The Rise of Natural Language Processing:
and New Challenges
11 November 2021 - 12h15-14h00
Sciences III, Room 1S059 - Online, Zoom
Registration mandatory - Under this link
The Data Science Competence Center (CCSD) of the University of Geneva is pleased to invite you to the fifth edition of the Data Science Seminars, exploring natural language processing.
In one decade, Natural Language Processing (NLP) has grown from a niche field to a leading discipline. Its applications have multiplied in many disciplines, while its scientific community has grown accordingly. At the crossroads of linguistics, computer science, and artificial intelligence, this science and technology is indeed extremely promising, due to its ability to accurately extract information and insights contained in language data (documents, audio files) as well as categorize and organize these language files. By continuously refining the ways to process and analyze large amounts of natural language data, NLP specialists aims to make computers capable of "understanding" the contents of documents, including the contextual nuances of the language within them. As such, this technology raises ethical issues, which are become more important as its use is now rising to an unprecedented level.
Through concrete examples drawn from their research, the speakers at this seminar will present how they use NLP in their field to open up new avenues for research, but also what are the challenges they have encountered in using it. These presentations will notably highlight how the use of NLP can contribute to offer a better understanding of the Switzerland Philanthropic Organizations, paving the way to the establishment of synergies between diverse actors sharing the goal of achieving the SDGs and ultimately to boost the role of philanthropy. They will also underline how important and fruitful is the collaboration between philologists and computer scientists, specialised in NLP, to achieve valuable discoveries for the history of French. Finally, they will also address the ethical dimensions of NLP, exploring the issue of bias, but also, on a cognitive level, the fascinating similarities between humans and neural networks when it comes to their knowledge of the meaning of words.
Mapping the Swiss Philanthropic Landscape through Big-Data
Lucia Gomez Teijeiro, Assistant Research Scientist at the Department of Basic Neurosciences, Faculty of Medicine and Geneva Finance Research Institute (GFRI), University of Geneva.
Giuseppe Ugazio, Assistant Professor at the Geneva Finance Research Institute (GFRI), Geneva School of Economics and Management.
Switzerland occupies a starring position in the philanthropic ecosystem, counting with over 12000 philanthropic organizations (POs). However, the absence of a digital, comprehensive, and publicly available data resource describing Switzerland POs and their activities makes it challenging to comprehend the complexity of the sector. Partially due to this lack of knowledge, only a minority of Switzerland POs engage in cooperative networks to coordinate their activities. This, in turn, prevents the sector from achieving its maximum potential to generate a meaningful impact (Pfitzer, M. et al., 2010). Using state of the art Natural Language Processing and Machine Learning tools, in the present work we propose a novel approach to fill this gap. First, we analyzed currently active POs in Switzerland to provide a detailed view on the actions in which they engage and their operative modes; secondly, relying on existing topical lexicons we identified the presence of references to emotions and moral-values in order to determine potential motives for engaging in philanthropic activities. Finally, we measured the extent to which philanthropic action overlaps with the United Nations’ Sustainable Development Goals (SDGs) (GSDR 2019). This research is key to increase the visibility of the philanthropic motives and activities, for promoting synergies between diverse actors sharing the goal of achieving the SDGs and ultimately to boost the role of philanthropy in shaping a better future.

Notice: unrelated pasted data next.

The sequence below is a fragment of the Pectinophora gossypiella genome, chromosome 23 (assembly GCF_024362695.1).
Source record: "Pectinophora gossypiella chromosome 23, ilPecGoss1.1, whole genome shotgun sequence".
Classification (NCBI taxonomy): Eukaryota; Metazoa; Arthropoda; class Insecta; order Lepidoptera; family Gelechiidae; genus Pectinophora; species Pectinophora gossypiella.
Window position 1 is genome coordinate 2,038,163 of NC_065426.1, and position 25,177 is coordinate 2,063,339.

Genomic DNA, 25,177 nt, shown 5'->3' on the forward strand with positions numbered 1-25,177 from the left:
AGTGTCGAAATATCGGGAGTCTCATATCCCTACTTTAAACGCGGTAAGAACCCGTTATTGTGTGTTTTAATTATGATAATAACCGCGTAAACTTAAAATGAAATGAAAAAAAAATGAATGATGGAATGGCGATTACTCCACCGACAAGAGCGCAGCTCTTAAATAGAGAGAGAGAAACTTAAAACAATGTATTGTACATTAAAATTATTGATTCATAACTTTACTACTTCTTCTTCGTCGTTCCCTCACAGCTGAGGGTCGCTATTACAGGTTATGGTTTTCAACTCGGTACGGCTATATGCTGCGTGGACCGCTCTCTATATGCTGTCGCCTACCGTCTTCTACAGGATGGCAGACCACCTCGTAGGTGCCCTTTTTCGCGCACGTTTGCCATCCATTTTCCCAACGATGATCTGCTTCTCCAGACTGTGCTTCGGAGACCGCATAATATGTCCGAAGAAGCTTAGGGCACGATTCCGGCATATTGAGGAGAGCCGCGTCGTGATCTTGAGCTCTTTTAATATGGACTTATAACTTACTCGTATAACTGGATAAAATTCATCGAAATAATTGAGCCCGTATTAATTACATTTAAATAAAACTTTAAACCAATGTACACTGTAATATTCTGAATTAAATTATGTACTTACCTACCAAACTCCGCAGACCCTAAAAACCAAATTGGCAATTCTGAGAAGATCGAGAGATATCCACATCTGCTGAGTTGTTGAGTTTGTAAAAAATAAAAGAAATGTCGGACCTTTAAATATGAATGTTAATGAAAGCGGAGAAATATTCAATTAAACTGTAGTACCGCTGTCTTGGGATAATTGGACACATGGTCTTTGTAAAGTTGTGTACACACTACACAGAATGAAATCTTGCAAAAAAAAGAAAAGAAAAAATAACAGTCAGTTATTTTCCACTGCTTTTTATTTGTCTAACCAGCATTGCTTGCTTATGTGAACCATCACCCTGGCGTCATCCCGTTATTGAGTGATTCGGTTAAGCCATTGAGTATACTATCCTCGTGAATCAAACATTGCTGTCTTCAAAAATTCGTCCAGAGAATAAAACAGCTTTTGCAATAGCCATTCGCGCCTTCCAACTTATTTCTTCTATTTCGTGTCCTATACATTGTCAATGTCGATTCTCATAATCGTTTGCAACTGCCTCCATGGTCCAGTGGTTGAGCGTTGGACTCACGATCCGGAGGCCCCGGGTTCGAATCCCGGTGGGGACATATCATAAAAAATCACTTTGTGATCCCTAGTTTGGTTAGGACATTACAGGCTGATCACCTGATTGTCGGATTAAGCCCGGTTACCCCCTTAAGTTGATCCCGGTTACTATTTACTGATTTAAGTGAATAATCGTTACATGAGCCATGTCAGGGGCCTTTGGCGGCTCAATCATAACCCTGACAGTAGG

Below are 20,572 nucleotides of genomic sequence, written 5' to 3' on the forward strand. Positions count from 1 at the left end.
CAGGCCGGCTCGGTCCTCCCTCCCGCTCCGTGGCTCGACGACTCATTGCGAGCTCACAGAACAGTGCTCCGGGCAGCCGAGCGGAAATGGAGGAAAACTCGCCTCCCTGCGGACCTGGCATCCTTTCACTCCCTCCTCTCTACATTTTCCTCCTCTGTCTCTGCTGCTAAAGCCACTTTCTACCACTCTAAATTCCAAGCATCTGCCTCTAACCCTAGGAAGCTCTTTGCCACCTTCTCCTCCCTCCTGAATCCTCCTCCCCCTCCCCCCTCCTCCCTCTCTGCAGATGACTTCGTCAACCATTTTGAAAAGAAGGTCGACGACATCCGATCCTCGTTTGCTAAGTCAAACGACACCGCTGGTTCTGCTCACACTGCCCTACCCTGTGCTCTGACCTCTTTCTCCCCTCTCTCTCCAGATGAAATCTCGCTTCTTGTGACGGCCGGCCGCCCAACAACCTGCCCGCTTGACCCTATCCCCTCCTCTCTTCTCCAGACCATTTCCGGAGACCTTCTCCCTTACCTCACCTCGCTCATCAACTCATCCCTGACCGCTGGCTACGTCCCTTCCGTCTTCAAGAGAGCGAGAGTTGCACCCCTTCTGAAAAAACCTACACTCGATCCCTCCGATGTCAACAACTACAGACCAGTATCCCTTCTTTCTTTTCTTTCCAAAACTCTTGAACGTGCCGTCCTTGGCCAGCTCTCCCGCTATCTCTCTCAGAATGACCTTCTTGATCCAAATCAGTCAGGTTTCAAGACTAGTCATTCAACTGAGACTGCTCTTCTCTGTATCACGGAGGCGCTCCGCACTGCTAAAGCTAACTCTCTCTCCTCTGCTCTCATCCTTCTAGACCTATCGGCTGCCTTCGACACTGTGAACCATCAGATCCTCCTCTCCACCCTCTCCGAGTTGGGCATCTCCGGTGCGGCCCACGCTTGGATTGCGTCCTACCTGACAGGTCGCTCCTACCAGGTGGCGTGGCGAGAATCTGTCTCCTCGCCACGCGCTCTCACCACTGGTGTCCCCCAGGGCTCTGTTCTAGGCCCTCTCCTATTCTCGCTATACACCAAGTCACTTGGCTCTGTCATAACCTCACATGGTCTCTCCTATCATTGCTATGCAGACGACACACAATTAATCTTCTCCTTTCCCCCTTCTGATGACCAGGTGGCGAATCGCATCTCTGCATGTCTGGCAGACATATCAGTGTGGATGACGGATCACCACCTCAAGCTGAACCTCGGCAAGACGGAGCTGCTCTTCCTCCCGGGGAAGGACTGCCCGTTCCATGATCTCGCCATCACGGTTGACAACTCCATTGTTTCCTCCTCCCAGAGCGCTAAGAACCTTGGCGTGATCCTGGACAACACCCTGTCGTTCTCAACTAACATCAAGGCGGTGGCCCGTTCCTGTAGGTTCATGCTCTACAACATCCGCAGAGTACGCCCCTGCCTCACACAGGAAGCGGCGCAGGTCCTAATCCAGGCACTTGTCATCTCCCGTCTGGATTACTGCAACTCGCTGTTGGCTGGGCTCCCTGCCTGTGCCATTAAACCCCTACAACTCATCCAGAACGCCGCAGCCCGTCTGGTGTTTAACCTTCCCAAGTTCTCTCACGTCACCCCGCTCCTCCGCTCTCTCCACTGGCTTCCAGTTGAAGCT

Studying linguistic change: on mutual benefits of collaborations between philology and NLP
Simon Gabay, Lecturer in Digital Humanities, Faculté des Lettres.
The quest for better digital editions is becoming increasingly important among philologists, but the conception of the best possible tools can only be achieved with the help of NLP specialists. Reversely, computer scientists can only benefit from collaborations with researchers specialised in data curation, who are able to prepare the necessary corpora for future state of the art solutions. Using the example of linguistic normalisation with automatic translation techniques, we will try to show preliminary results, but also unexpected outcomes such as valuable discoveries for the history of French.
Do current neural network know the meaning of words like people do ?
Paola Merlo, Professor of Computational Linguistics, Director of the Computational Learning and Computational Linguistics lab, Head of the unit for computer science for the humanities, Faculté des Lettres
To develop systems that process language in a way that is compatible with human expectations, we need computational representations of lexical and grammatical properties that form the basis of human knowledge of words and sentences and we need methods that require realistic amounts of computational and linguistic resources. In this brief presentation, I will investigate the lexical representations that are currently learnt by deep learning models, the most up-to-date machine learning techniques in artificial intelligence. While these methods are unlike humans in that they require unrealistic amount of data to learn, I will show that they reach a knowledge of the meaning of words that is similar to humans, both for a single language and in bilingual settings.